A chamber liner 127 made of ceramic or the like is disposed in the processing region 120 to protect the sidewalls 112 from the corrosive processing environment. The chamber liner 127 may be supported by a ledge 129 formed in the sidewalls 112. A plurality of exhaust ports 131 may be formed on the chamber liner 127. The plurality of exhaust ports 131 is configured to connect the processing region 120 to the pumping channel 125.
The gas distribution system 108 is configured to deliver reactant and cleaning gases and is disposed through the chamber lid 104 to deliver gases into the processing region 120. The gas distribution system 108 includes a gas inlet passage 140 which delivers gas into a shower head assembly 142. The showerhead assembly 142 is comprised of an annular base plate 148 having a blocker plate 144 disposed intermediate to a faceplate 146.
A cooling channel 147 is formed in the base plate 148 of the gas distribution system 108 to cool the base plate 148 during operation. A cooling inlet 145 delivers a coolant fluid, such as water or the like, into the cooling channel 147. The coolant fluid exits the cooling channel 147 through a coolant outlet 149.
The chamber lid 104 has matching passages to deliver gases from one or more gas inlets 168, 163, 169 through a remote plasma source 162 to a gas inlet manifold 167 positioned on top of the chamber lid 104. The PECVD system 100 may comprise one or more liquid delivery sources 150 and one or more gas sources 172 configured to provide a carrier gas and/or a precursor gas.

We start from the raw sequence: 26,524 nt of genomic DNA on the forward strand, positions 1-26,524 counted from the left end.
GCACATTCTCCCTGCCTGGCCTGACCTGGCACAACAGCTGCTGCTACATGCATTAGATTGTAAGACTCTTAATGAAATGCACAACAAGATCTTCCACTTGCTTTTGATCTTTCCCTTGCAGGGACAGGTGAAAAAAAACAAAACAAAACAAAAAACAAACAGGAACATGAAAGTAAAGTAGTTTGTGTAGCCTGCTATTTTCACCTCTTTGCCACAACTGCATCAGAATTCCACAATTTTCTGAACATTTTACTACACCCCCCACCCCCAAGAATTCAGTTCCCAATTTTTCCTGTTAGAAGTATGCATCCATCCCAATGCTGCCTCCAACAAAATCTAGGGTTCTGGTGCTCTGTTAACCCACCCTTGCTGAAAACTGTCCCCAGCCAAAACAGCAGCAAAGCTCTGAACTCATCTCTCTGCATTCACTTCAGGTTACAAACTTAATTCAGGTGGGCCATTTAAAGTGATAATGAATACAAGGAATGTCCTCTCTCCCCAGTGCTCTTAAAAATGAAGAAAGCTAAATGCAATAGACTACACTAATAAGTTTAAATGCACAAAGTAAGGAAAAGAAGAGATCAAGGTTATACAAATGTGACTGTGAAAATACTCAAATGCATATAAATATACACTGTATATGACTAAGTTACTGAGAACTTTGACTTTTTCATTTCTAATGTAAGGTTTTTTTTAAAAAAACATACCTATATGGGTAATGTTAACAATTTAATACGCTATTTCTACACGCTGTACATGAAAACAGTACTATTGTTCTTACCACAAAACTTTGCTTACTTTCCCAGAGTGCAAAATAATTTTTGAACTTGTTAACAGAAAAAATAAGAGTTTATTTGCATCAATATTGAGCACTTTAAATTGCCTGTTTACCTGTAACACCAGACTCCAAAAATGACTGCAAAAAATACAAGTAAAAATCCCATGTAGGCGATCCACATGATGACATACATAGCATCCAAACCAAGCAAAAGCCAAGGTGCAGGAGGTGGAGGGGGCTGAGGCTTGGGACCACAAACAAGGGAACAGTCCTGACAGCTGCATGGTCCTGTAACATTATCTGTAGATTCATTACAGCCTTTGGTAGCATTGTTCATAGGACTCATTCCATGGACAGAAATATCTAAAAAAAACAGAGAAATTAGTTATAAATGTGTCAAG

The electrostatic chuck 128 is configured for supporting and holding a substrate being processed. In one embodiment, the electrostatic chuck 128 may comprise at least one electrode 123 to which a voltage is applied to electrostatically secure a substrate thereon. The electrode 123 is powered by a direct current (DC) power supply 176 connected to the electrode 123 via a low pass filter 177. The electrostatic chuck 128 may be monopolar, bipolar, tripolar, DC, interdigitated, zonal and the like.
In one embodiment, the electrostatic chuck 128 is movably disposed in the processing region 120 driven by a drive system 103 coupled to the stem 126. The electrostatic chuck 128 may comprise heating elements, for example resistive elements, to heat a substrate positioned thereon to a desired process temperature. Alternatively, the electrostatic chuck 128 may be heated by an outside heating element such as a lamp assembly. The drive system 103 may include linear actuators, or a motor and reduction gearing assembly, to lower or raise the electrostatic chuck 128 within the processing region 120.